F 20 Godavari Class Frigate
The lessons learnt in the 1971 Indo Pakistan War, the detailed discussions with Russia for the next series of Russian acquisitions and the progress made in the development of indigenous systems made it possible for the Naval Staff to consider major improvements in the combat capability of frigates. The Directorate of Combat Policy and Tactics suggested that the entire missile and gun package of the Soviet Nanuchka class missile corvette be installed in the frigates which would follow the VINDHYAGIRI, together with two Seaking anti submarine helicopters, the latest Indian APSOH Sonar, a mix of Soviet and Indian radars and Italian CAIO and EW systems. The Directorate of Marine Engineering suggested that steam propulsion be replaced by gas turbine propulsion.
The Naval Headquarters Technical Team which visited Canada in 1974 saw the Canadian 4100 ton Destroyer DDH - 280 which had two Seakings embarked. Naval Headquarters decided to try and embark two Seakings in the smaller Leander hull.
The major change which had to be implemented in the design, was the decision of the Naval staff to use Soviet weapons and fire control systems together with Western and Indian weapon systems and propulsion systems. With surface to surface missiles, surface to air missiles and two Seakings, it appeared to be a cost effective ship, but the Leander hull was in no position to take it. So a decision was taken to design a larger hull, using well established, conventional, steam turbine machinery and auxiliaries. The larger vessel would displace twenty percent more than the 3000 tons of the NILGIRI class frigate and would be about fourteen meters longer.
Early on, the Design Group decided that they would not change the proven steam turbine propulsion of the NILGIRI class frigates to gas turbines. Major investments had been made on facilities and tooling in Bharat Heavy Electricals Limited and Hindustan Aeronautics Limited for the manufacture of steam turbines and auxiliaries. It was felt that it would be prudent to amortise this investment over a larger number of vessels.
Serendipitously, with the same capacity of steam turbines as in NILGIRI, the new design ship would go faster, due to improved hydrodynamic conditions at maximum speed. There would however, be a small penalty of fuel consumption at cruising speeds.
Mazagon Dock Limited (MDL) first laid the GODAVARI's keel on November 3, 1978. It was launched on May 15, 1980, and commissioned on December 10 1983. She fully met the specifications and exceeded all major performance requirements. On 24 December 2015 the Indian Navy decommissioned the country's first indigenously designed and built Godavari-class frigate, thirty-two-years its induction.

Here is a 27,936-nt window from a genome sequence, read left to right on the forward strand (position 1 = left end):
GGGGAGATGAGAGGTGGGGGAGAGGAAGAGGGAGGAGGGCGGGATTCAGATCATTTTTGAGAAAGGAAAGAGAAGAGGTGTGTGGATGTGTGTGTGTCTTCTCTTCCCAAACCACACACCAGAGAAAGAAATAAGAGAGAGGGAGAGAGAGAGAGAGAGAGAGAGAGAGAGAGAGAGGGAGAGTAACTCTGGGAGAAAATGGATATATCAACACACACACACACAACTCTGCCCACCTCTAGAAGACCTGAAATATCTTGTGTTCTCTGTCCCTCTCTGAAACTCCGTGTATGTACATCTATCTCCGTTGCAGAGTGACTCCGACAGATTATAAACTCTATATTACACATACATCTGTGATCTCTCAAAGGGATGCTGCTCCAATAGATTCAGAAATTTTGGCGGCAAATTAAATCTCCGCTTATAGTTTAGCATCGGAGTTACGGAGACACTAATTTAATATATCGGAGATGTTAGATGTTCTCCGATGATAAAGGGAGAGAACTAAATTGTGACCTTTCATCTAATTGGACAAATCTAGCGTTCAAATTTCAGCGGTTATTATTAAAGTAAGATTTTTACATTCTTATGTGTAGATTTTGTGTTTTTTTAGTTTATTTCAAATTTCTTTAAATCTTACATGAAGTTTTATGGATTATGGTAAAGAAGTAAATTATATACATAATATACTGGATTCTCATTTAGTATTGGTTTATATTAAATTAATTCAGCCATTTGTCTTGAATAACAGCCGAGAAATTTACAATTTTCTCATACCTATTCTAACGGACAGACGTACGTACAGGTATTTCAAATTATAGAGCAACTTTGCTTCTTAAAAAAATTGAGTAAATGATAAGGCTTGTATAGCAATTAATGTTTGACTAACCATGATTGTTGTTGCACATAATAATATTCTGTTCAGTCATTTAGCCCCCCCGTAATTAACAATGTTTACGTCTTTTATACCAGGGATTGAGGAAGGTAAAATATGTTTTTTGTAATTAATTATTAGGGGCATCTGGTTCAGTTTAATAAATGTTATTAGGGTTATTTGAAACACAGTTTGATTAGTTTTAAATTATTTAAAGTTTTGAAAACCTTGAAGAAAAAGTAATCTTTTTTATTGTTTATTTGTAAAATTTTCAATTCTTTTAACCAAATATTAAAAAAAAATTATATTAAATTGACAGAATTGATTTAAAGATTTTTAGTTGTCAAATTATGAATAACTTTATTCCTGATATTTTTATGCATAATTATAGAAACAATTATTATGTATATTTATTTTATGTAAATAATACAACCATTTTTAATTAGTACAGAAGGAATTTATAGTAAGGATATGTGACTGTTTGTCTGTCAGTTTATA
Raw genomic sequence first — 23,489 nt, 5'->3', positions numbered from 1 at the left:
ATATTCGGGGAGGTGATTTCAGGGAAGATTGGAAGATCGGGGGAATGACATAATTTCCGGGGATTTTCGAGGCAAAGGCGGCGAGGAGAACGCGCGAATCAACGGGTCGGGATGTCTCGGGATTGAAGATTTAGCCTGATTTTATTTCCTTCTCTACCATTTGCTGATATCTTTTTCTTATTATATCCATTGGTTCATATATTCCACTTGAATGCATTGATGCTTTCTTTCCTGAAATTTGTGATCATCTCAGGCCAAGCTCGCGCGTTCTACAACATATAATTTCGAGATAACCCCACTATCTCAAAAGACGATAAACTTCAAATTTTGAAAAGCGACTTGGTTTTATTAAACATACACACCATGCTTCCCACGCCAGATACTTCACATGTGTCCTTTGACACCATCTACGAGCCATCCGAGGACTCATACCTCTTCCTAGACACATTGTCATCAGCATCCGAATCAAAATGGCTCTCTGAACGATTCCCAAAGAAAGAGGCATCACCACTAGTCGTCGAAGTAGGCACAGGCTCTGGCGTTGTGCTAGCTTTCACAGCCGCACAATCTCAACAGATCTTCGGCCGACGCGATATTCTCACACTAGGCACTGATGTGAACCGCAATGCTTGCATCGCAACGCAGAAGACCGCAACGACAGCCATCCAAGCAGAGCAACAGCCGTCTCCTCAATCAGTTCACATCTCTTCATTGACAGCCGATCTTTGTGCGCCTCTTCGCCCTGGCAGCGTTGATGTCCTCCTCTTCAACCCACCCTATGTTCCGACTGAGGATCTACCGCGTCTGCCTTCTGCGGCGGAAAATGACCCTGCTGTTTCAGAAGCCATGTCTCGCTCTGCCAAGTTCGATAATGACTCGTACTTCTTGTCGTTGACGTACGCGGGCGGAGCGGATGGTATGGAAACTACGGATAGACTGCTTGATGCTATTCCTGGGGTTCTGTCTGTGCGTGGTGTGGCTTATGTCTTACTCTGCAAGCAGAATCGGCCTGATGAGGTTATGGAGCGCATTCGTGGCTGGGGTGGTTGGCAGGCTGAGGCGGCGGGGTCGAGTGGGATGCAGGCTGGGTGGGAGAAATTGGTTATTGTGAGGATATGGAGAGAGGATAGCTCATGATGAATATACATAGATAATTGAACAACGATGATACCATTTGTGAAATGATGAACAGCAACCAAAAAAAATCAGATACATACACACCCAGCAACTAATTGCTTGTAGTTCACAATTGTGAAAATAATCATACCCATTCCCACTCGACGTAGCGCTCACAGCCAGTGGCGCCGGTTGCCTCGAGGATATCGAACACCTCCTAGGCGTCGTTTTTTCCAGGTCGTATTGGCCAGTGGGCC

The Godavari-class design became a basis for the Indian Navy's Brahmaputra (Project 16A)-class guided-missile frigates. The principal difference is that the platform of the newer ship includes SS-N-25 'Switchblade' surface-to-surface missiles in place of the SS-N-2 'Styx' series on the Godavari-class frigates. The Godavari Class Frigates were originally built by Mazagon Dock Ltd though the next series of three ships were built in Calcutta at GRSE.
CCPA decided in 1986 to start an alternate production line at GRSE by transfer of technology from MDL and approved construction of three frigates of Godavari Class at GRSE at a cost of Rs 360 crore in July 1986 Presuming two years for transfer of technology, the production was expected to start in 1988 and the frigates were to be delivered between 1993 and 1996. The Indian Navy ordered three more Godavaris in 1988 with the first being delivered in 2000.
The delay in delivery of the frigates was largely due to frequent changes in the design by the Navy and lack of proper planning. In the case of Project 16-A ships, General Arrangement Drawing was finalized only in September 1994. According to Naval HQ, no laid down norms were followed for design and no standard time for each stage of design was fixed. This was indicative of weakness in the design capability in Naval Design Organization.
An essential system, i.e. the propeller shafting developed by a firm under the supervision of Director of Quality Assurance (WP) for Project 16-A was not delivered as required before the launch of the first frigate, i.e. January 1994. Navy supplied the propeller shaft from its stock to GRSE, which was rusted and pitted. The new shaft received was found to have defects and could be fitted on the ship only in February 1996.
As a result of delays due to frequent changes in design etc., the estimated cost of Project 16-A frigates also rose by 387 per cent to Rs 1754.23 crore from the approved sum of Rs 360 crore.
In mid-2000 INS Brahmaputra, the latest guided-missile frigate of the Indian Navy arrived in Mumbai to join the Western Naval Command. This lead ship of the 'Brahmputra' class of ships was designed by Indian Navy's Directorate of Naval Design and built by M/s Garden Reach Shipbuilders and Engineers, Calcutta.
INS Brahmaputra was commissioned at M/s Garden Reach Shipbuilders and Engineers, Kolkata by the Defence Minister, Mr George Fernandes on April 14, 2000. What makes her unique is the fact that she is not only capable of taking on the best but it is almost entirely Indian in design, construction, propulsion package, state-of-the-art sensor suite and in her deadly weapon package as well.
The new Brahmaputra is a proud bearer of the pennant number and crest of her predecessor, a one-horned Indian Rhinoceros, which lent Brahmaputra her sobriquet of the Raging Rhino. It was a milestone in the history of the Indian Armed Forces when these two illustrious units -Bengal Sappers and INS Brahmaputra decided to form a unique alliance. The aim of this affiliation is to act as a force multiplier within the Armed Forces by fostering greater harmony and understanding of each other's traditions, culture and combat potential. Capt Prem Nair, Commanding Officer INS Brahmaputra, signed the charter of affiliation along with Brig SN Mukherjee, Commandant, Bengal Engineer Group and Centre (BEG&C) Roorkee in the presence of Lt Gen Ravi Chadha, Colonel Commandant Bengal Sappers and Rear Admiral JS Bedi, Flag Officer Commanding, Western Fleet.